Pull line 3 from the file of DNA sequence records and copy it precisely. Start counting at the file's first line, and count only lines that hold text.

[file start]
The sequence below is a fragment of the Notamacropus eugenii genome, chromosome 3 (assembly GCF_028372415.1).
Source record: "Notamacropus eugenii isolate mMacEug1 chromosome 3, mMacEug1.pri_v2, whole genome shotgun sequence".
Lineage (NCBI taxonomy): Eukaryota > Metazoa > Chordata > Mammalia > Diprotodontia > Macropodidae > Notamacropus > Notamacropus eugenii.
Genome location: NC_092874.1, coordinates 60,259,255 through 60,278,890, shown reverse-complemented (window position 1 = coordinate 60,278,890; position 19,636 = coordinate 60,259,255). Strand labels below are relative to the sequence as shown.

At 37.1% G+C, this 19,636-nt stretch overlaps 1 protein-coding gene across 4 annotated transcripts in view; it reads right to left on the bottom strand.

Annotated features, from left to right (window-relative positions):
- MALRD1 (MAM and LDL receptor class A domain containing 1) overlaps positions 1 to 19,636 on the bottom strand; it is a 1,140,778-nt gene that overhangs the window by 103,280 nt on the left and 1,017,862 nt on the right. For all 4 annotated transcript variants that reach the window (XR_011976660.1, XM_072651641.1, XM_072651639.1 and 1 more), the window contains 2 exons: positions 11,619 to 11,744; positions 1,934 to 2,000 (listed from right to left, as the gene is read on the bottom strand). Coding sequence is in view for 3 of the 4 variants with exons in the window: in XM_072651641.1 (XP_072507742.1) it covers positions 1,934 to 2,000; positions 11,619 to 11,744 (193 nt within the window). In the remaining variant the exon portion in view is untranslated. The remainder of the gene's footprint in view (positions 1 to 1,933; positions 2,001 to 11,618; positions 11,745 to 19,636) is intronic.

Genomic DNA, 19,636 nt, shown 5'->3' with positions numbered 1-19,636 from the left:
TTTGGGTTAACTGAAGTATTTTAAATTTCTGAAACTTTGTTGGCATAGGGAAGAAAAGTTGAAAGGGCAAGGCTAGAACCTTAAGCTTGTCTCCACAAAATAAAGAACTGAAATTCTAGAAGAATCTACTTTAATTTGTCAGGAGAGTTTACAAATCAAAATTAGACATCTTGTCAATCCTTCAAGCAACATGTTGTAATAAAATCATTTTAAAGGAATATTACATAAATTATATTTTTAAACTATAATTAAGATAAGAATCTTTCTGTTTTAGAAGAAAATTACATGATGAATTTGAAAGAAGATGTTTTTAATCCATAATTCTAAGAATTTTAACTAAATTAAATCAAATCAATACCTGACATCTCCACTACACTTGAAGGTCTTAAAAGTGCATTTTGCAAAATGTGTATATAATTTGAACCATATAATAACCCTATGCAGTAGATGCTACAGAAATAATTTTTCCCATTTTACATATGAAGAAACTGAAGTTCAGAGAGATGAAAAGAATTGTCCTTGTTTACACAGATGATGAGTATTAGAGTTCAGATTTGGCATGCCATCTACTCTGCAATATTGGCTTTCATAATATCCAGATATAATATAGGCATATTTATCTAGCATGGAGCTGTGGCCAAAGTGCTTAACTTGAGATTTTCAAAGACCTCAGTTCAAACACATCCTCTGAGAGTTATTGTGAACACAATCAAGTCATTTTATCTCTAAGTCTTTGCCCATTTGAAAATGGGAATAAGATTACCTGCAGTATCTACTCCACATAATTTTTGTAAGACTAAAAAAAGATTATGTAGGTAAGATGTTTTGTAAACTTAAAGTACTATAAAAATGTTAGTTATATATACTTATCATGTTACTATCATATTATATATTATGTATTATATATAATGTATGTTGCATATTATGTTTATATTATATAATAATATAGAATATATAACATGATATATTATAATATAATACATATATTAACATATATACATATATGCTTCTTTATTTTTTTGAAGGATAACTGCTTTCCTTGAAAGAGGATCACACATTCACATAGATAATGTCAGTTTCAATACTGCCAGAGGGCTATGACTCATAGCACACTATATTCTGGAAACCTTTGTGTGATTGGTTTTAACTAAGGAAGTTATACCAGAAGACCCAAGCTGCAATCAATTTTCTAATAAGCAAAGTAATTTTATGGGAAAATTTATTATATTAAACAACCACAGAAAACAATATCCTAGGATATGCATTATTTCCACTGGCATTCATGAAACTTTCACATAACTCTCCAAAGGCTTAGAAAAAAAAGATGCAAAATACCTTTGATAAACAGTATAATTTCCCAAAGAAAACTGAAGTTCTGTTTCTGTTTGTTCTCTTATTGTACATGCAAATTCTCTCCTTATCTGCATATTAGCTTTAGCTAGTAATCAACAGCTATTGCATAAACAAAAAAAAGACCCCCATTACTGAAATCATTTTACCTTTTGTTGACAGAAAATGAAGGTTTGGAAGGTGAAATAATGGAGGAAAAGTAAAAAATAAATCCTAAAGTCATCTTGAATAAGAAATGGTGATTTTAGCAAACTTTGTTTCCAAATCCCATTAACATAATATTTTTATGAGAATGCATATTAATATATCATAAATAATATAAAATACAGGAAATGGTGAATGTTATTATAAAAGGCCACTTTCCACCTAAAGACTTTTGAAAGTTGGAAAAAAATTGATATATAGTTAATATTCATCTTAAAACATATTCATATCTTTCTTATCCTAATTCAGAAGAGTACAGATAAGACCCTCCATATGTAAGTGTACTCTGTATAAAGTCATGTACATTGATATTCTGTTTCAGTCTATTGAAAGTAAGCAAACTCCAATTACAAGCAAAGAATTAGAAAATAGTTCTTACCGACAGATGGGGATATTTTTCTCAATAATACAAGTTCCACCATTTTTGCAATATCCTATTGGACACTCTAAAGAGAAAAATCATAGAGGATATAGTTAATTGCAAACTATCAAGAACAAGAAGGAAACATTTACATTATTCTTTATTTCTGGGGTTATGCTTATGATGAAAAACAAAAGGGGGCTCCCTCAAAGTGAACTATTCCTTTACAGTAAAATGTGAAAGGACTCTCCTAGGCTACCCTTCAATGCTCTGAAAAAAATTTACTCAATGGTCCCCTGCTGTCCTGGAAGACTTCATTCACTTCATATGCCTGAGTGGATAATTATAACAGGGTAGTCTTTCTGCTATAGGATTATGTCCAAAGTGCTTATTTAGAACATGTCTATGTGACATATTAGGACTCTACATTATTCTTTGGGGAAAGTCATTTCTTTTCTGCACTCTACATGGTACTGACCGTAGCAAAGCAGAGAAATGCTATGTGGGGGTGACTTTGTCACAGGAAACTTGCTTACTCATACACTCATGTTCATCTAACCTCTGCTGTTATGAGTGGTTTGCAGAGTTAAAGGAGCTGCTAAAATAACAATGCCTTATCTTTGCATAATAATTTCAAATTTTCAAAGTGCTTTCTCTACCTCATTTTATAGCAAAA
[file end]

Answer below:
Lineage (NCBI taxonomy): Eukaryota > Metazoa > Chordata > Mammalia > Diprotodontia > Macropodidae > Notamacropus > Notamacropus eugenii.